Me: “Genius, Dad. Thanks.”

    Dad: “Anytime.”

    (I hang up and walk back to the front desk, explaining to the man that I was informed that he could most certainly get assistance, however he would need to go pick up the check from the Sheriff’s office. He was, understandably, reluctant to do so.)

    Customer: “I was told that I could check in and the Baptist church would take care of it.”

    Me: “You were misinformed. I just spoke to my father, who happens to be the pastor of the only Baptist church in town. He says that all local charity funds are handled by the Sheriff’s office. I can give you directions if you’d like?”

    (The man shakes his head, mumbling something about not wanting to get the police involved, hops into his forest green Crown Victoria with red-orange, yellow, and white chevrons painted all over it (seriously HIDEOUS car) and drives away. I inform my boss that I was correct about him being a con man, then call the other two hotels in town to warn them about a potential guest that might be headed their way. An hour or so later, my cell phone rings again.)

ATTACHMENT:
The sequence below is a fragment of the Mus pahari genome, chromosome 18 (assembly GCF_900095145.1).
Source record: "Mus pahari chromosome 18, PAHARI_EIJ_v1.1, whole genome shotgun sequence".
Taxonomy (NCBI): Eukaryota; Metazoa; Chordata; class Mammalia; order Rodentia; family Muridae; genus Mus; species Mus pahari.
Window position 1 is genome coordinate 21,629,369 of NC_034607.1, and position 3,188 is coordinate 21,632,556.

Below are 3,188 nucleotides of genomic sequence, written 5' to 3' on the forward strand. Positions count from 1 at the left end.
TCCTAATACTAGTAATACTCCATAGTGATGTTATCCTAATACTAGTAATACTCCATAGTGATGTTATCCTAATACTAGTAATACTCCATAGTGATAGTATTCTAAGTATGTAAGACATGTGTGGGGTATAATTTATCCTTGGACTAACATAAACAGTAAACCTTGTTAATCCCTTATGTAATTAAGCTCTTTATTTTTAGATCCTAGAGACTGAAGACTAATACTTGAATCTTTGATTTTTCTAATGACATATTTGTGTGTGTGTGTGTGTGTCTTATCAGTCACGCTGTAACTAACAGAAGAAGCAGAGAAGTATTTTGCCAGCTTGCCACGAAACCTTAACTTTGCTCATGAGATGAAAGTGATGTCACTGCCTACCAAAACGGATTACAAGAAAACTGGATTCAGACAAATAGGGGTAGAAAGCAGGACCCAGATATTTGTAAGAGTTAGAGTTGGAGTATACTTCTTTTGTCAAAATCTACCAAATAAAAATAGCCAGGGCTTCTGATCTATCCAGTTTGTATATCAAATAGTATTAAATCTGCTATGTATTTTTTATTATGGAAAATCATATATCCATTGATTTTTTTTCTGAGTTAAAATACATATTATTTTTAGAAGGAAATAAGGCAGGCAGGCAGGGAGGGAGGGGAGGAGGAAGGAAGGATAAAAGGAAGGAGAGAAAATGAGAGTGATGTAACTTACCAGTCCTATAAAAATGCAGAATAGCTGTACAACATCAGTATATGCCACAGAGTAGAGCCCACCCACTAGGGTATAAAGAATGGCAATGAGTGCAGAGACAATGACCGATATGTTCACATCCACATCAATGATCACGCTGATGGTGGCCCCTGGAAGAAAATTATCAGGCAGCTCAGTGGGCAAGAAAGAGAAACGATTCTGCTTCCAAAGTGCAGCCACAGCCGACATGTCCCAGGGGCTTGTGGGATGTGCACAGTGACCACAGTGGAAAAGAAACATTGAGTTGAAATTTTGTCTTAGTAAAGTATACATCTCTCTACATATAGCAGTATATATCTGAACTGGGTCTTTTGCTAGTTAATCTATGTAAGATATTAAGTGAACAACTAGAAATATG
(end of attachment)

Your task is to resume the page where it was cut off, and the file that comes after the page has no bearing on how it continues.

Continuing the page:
Me: “Hi, Dad. What’s up?”

    Dad: “Your con artist. Was he an older black man driving a forest green Crown Vic with red and yellow lines on it?”

    Me: “…yeah. How did you know?”

    Dad: “He just tried the same stunt over at the [Other Motel]. They called me.”

    Me: *laughs* “Oops! I forgot about that motel. I called the other two and warned them.”

    Dad: “Well, I told them he’d already tried the same thing with you. They called the police. Either he’ll spend the night in jail or he’ll be out of the county very quickly.”

    Me: “Yep. Thanks for sharing, Dad. I gotta get back to work.”

    Unhappy Holidays, Part 3

    | MD, USA | Holidays, Hotels & Lodging, Theme Of The Month

    Me: “To get to your room take the elevators on the right up to the fifth floor. Enjoy your stay and Happy Holidays.”

    Guest: “No, not Happy Holidays. It’s Merry Christmas.”

    Me: “…”

    Guest: “You don’t want to offend people? Well you’re offending me! It’s Christmas! We’re a Christian nation! We’re the majority and I’m tired of people ignoring that to appease a fringe majority of people out there.”

    Me: “I’m Jewish.”

    Guest: “Well, uh… Happy Hanukkah.”

    Me: “And Merry Christmas to you, sir.”

    Unhappy Holidays, Part 2
    Unhappy Holidays

    Turn Off The Holy Light